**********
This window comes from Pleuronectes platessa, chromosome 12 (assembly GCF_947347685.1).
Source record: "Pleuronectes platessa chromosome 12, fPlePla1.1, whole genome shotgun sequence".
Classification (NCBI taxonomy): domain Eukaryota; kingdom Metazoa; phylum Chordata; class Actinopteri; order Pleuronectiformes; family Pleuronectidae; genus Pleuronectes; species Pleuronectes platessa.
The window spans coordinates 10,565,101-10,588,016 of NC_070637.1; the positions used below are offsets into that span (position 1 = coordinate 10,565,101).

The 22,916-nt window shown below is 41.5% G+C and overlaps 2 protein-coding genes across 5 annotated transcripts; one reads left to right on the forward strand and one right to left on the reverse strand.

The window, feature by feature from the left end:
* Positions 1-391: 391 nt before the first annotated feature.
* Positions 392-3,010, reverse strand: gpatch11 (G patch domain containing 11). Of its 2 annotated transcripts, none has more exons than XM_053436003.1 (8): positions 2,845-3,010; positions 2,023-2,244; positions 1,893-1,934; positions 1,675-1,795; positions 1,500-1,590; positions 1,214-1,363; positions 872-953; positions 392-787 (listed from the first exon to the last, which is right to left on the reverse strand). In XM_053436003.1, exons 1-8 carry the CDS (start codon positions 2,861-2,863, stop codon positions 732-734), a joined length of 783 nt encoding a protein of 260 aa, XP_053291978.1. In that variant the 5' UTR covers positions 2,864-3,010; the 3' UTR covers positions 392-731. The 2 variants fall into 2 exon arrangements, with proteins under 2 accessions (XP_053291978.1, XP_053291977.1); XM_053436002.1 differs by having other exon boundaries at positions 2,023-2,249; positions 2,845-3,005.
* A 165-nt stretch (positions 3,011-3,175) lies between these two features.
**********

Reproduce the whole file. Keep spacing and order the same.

This window comes from Pleuronectes platessa, chromosome 12 (assembly GCF_947347685.1).
Source record: "Pleuronectes platessa chromosome 12, fPlePla1.1, whole genome shotgun sequence".
Classification (NCBI taxonomy): domain Eukaryota; kingdom Metazoa; phylum Chordata; class Actinopteri; order Pleuronectiformes; family Pleuronectidae; genus Pleuronectes; species Pleuronectes platessa.
The window spans coordinates 10,565,101-10,588,016 of NC_070637.1; the positions used below are offsets into that span (position 1 = coordinate 10,565,101).

The 22,916-nt window shown below is 41.5% G+C and overlaps 2 protein-coding genes across 5 annotated transcripts; one reads left to right on the forward strand and one right to left on the reverse strand.

The window, feature by feature from the left end:
* Positions 1-391: 391 nt before the first annotated feature.
* Positions 392-3,010, reverse strand: gpatch11 (G patch domain containing 11). Of its 2 annotated transcripts, none has more exons than XM_053436003.1 (8): positions 2,845-3,010; positions 2,023-2,244; positions 1,893-1,934; positions 1,675-1,795; positions 1,500-1,590; positions 1,214-1,363; positions 872-953; positions 392-787 (listed from the first exon to the last, which is right to left on the reverse strand). In XM_053436003.1, exons 1-8 carry the CDS (start codon positions 2,861-2,863, stop codon positions 732-734), a joined length of 783 nt encoding a protein of 260 aa, XP_053291978.1. In that variant the 5' UTR covers positions 2,864-3,010; the 3' UTR covers positions 392-731. The 2 variants fall into 2 exon arrangements, with proteins under 2 accessions (XP_053291978.1, XP_053291977.1); XM_053436002.1 differs by having other exon boundaries at positions 2,023-2,249; positions 2,845-3,005.
* A 165-nt stretch (positions 3,011-3,175) lies between these two features.